Hi – I’m Satyam Khanal from Kathmandu, Nepal, and I am a senior biochemistry major doing research this summer as a Walsh Summer Research Fellow in the lab of Dr. Seann Mulcahy. I will be blogging this summer about my experiences in (and out of) lab. On Thursday, June 18th this past week, as I […]MORE

Frozen Proteins & Fun in Friartown

Posted by: on July 1, 2015   |Comments (0)|Undergraduate Research

Hello everyone!

jurassic worldIs summer treating everyone well? I hope so! Max and I are having a good time, and I’m learning a lot in the lab. Did you know that you can’t freeze proteins?  It denatures them, and then they’re essentially useless. I learned that one the hard way. Always store your proteins in the fridge, NOT the freezer.

Something else I’ve learned from my summer in Friartown is how much you can do in the city! After the research day, the nerds come out and play because it’s a lot better than sitting around on campus. Don’t get me wrong, I love campus, but your options for fun in the sun are limited when there’s no one around. There isn’t even a line at the Dunkin Donuts in the Slavin Center. That’s when you know it’s empty.

The city certainly isn’t empty. There are a plethora of activities in Providence to keep anyone occupied. My friends and I went to the premiere of Jurassic World in IMAX at the Providence Place Mall. It was awesome. Who wouldn’t want to see Chris Pratt riding a motorcycle alongside velociraptors coming at you? The mall is about a 5-10 minute bus ride from campus on the good ol’ RIPTA 55, and public transportation is free to all PC students as long as you show a student ID! Not only is there a movie theater, but there are three floors worth of great stores and restaurants. There’s even a Dave n’ Busters if you want to get your game on.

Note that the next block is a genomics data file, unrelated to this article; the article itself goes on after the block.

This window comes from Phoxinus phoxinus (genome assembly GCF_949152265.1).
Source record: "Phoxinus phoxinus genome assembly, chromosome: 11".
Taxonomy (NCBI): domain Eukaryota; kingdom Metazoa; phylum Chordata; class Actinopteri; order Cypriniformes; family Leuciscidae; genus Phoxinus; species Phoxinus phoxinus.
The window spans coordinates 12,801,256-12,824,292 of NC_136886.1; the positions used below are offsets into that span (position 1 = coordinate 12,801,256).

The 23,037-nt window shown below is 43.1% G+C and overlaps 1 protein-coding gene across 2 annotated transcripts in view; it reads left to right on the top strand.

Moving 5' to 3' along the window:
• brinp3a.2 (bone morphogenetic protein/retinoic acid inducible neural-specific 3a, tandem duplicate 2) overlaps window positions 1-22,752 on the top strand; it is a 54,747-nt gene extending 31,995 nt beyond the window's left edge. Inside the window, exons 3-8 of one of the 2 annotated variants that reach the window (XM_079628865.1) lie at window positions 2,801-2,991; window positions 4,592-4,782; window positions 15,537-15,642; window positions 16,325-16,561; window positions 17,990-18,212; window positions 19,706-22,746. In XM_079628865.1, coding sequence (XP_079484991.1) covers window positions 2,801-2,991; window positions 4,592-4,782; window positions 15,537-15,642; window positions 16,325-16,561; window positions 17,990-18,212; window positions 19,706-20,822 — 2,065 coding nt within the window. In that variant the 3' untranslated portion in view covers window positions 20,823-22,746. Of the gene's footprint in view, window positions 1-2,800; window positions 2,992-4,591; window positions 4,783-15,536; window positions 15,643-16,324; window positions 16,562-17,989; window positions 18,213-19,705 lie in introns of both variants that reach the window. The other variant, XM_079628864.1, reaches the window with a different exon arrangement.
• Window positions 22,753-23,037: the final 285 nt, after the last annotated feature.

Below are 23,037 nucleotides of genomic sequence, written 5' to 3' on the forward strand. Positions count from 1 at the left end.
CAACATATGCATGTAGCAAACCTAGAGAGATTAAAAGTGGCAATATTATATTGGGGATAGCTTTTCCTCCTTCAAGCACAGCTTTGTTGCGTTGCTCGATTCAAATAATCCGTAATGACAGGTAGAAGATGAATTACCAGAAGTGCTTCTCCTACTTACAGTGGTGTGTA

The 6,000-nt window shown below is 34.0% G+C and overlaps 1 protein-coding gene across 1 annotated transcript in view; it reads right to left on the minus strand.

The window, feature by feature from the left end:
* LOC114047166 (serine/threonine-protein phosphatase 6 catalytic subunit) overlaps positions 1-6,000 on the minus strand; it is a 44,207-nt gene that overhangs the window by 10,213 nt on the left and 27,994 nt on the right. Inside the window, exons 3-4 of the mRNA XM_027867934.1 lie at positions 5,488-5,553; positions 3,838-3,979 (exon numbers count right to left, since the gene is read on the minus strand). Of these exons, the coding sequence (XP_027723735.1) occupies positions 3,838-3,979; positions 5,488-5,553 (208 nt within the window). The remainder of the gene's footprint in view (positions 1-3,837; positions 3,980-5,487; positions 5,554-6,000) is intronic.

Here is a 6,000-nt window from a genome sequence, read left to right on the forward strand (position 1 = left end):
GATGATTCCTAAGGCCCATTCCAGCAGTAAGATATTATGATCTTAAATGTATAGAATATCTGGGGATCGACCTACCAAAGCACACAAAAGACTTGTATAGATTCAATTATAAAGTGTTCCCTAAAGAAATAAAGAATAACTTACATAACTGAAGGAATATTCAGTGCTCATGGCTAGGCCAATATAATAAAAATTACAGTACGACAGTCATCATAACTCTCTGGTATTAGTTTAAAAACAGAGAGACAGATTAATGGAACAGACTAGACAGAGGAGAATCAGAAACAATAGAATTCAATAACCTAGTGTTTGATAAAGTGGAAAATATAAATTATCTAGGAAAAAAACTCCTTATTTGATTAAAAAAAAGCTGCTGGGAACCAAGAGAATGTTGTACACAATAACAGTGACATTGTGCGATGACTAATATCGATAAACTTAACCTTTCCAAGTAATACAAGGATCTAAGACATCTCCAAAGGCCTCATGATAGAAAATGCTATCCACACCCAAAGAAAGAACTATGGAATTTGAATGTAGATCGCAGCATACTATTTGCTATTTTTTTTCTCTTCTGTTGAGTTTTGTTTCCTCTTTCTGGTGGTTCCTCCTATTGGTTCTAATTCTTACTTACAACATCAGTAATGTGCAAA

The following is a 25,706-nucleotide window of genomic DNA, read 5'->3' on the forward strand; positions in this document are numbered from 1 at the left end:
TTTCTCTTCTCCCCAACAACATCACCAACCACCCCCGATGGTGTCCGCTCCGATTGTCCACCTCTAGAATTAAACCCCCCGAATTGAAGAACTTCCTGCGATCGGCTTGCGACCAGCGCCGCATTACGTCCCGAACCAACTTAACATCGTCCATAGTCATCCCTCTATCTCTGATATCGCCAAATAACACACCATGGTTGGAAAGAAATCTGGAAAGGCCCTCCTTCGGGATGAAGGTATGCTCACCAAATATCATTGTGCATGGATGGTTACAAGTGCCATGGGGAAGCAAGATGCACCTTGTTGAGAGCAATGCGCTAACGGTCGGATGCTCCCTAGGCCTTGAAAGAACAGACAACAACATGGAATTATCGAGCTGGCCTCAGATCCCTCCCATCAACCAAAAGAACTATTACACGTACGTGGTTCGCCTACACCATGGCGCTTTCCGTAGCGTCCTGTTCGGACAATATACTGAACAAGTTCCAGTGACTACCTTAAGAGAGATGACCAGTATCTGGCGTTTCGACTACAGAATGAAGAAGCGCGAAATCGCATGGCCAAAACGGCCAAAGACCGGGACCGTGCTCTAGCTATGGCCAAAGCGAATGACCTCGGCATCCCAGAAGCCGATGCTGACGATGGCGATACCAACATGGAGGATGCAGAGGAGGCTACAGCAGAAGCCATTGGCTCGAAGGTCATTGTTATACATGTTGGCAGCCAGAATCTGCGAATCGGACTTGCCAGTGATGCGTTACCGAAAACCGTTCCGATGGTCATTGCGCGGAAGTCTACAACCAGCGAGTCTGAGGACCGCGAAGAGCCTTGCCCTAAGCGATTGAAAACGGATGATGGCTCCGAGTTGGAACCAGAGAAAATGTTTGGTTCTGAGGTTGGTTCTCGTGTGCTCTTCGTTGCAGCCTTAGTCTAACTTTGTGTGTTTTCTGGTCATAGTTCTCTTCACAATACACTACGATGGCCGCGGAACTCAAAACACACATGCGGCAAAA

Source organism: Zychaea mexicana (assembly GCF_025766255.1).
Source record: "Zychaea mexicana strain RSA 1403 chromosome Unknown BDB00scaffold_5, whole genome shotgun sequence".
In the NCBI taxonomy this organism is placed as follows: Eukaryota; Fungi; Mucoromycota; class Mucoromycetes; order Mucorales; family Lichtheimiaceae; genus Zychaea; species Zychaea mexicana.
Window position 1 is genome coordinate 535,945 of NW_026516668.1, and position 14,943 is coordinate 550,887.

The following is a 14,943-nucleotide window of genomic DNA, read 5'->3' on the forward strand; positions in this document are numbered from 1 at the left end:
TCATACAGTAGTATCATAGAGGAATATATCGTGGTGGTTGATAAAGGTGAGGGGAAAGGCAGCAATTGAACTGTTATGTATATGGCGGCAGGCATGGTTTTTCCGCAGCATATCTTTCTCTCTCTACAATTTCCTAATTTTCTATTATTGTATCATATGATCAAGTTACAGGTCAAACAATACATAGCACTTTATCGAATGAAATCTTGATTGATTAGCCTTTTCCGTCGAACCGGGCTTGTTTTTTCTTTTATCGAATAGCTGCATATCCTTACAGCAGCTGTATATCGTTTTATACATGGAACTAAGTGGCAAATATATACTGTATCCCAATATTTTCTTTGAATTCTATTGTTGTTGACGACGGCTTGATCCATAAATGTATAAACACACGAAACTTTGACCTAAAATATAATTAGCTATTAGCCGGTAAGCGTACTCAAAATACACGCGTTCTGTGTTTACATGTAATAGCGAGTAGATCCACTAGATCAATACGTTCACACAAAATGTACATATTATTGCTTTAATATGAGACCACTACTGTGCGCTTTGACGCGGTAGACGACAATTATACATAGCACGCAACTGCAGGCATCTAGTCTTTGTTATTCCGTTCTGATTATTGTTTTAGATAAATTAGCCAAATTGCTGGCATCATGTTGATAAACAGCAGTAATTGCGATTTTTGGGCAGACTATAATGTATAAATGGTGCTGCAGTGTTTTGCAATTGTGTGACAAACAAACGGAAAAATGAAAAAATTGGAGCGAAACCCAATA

A little further away (but still within RIPTA distance) is Thayer Street, which is practically on the Brown University campus. It has a lot of cute shops and unique restaurants along with some crowd pleasers. I mean, there’s a Froyo World and a Chipotle. Chipotle has become at least a once-a-week event for me. The only reason that I haven’t ballooned is that the PC gym is open during the summer.

andreasOne Saturday, we went to Thayer Street for brunch and ended up at Andreas, a cute Greek place that actually serves really good breakfast food. Who knew? I couldn’t decide between a classic Greek meal and chocolate chip pancakes, so I had a gyro with home fries. Both were delicious.

You might be wondering who I’m talking about when I say that “we” did something. When I’m talking about things I’m doing in the lab, I’m usually talking about Max. However, Max can’t come on adventures with me no matter how much he enjoys Greek food–being a machine and all. When I say “we,” I’m talking about the other students here for research in different labs. I’ve decided to introduce you to them and their research to give you a taste of everything going on in our science building, Albertus Magnus (Al Mag), this summer. Also I kind of want to prove to you that I have friends other than a scientific instrument. Let’s get started!

Today, I’m going to introduce you to Dr. Brett Pellock’s lab and some of the research students who work there. Most of his research students are funded by the Research in Undergraduate Institutions (RUI) grant that Dr. Pellock received from the National Science Foundation (NSF) Division of Integrative Organismal Systems (IOS). Their job is to research the metal-reducing bacterium Shewanella oneidensis.